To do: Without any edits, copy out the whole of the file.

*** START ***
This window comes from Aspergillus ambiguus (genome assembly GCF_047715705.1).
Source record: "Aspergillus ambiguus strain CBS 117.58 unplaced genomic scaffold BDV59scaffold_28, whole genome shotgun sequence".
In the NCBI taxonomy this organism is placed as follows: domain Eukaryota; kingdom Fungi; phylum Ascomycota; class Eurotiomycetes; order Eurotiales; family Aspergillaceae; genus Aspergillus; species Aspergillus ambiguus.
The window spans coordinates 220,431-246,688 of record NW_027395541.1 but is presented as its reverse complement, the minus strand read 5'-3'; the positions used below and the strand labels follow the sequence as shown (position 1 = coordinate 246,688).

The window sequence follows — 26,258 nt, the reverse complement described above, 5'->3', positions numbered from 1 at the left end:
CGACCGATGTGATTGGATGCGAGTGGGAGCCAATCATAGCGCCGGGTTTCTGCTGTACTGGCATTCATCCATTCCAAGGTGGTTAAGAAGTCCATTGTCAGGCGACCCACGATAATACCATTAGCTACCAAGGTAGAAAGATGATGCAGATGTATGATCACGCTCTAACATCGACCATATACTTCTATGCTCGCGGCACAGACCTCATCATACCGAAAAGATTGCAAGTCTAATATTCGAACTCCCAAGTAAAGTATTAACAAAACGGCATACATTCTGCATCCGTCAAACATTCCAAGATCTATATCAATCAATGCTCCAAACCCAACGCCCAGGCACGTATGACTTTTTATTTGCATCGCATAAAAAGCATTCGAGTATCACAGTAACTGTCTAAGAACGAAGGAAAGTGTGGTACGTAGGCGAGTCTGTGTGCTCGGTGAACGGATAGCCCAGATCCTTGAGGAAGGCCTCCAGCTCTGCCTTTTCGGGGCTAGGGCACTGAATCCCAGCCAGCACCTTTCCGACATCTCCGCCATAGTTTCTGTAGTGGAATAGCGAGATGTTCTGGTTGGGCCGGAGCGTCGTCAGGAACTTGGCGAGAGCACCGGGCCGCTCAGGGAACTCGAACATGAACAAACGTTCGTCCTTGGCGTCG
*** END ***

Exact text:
This window comes from Aspergillus ambiguus (genome assembly GCF_047715705.1).
Source record: "Aspergillus ambiguus strain CBS 117.58 unplaced genomic scaffold BDV59scaffold_28, whole genome shotgun sequence".
In the NCBI taxonomy this organism is placed as follows: domain Eukaryota; kingdom Fungi; phylum Ascomycota; class Eurotiomycetes; order Eurotiales; family Aspergillaceae; genus Aspergillus; species Aspergillus ambiguus.
The window spans coordinates 220,431-246,688 of record NW_027395541.1 but is presented as its reverse complement, the minus strand read 5'-3'; the positions used below and the strand labels follow the sequence as shown (position 1 = coordinate 246,688).

The window sequence follows — 26,258 nt, the reverse complement described above, 5'->3', positions numbered from 1 at the left end:
CGACCGATGTGATTGGATGCGAGTGGGAGCCAATCATAGCGCCGGGTTTCTGCTGTACTGGCATTCATCCATTCCAAGGTGGTTAAGAAGTCCATTGTCAGGCGACCCACGATAATACCATTAGCTACCAAGGTAGAAAGATGATGCAGATGTATGATCACGCTCTAACATCGACCATATACTTCTATGCTCGCGGCACAGACCTCATCATACCGAAAAGATTGCAAGTCTAATATTCGAACTCCCAAGTAAAGTATTAACAAAACGGCATACATTCTGCATCCGTCAAACATTCCAAGATCTATATCAATCAATGCTCCAAACCCAACGCCCAGGCACGTATGACTTTTTATTTGCATCGCATAAAAAGCATTCGAGTATCACAGTAACTGTCTAAGAACGAAGGAAAGTGTGGTACGTAGGCGAGTCTGTGTGCTCGGTGAACGGATAGCCCAGATCCTTGAGGAAGGCCTCCAGCTCTGCCTTTTCGGGGCTAGGGCACTGAATCCCAGCCAGCACCTTTCCGACATCTCCGCCATAGTTTCTGTAGTGGAATAGCGAGATGTTCTGGTTGGGCCGGAGCGTCGTCAGGAACTTGGCGAGAGCACCGGGCCGCTCAGGGAACTCGAACATGAACAAACGTTCGTCCTTGGCGTCG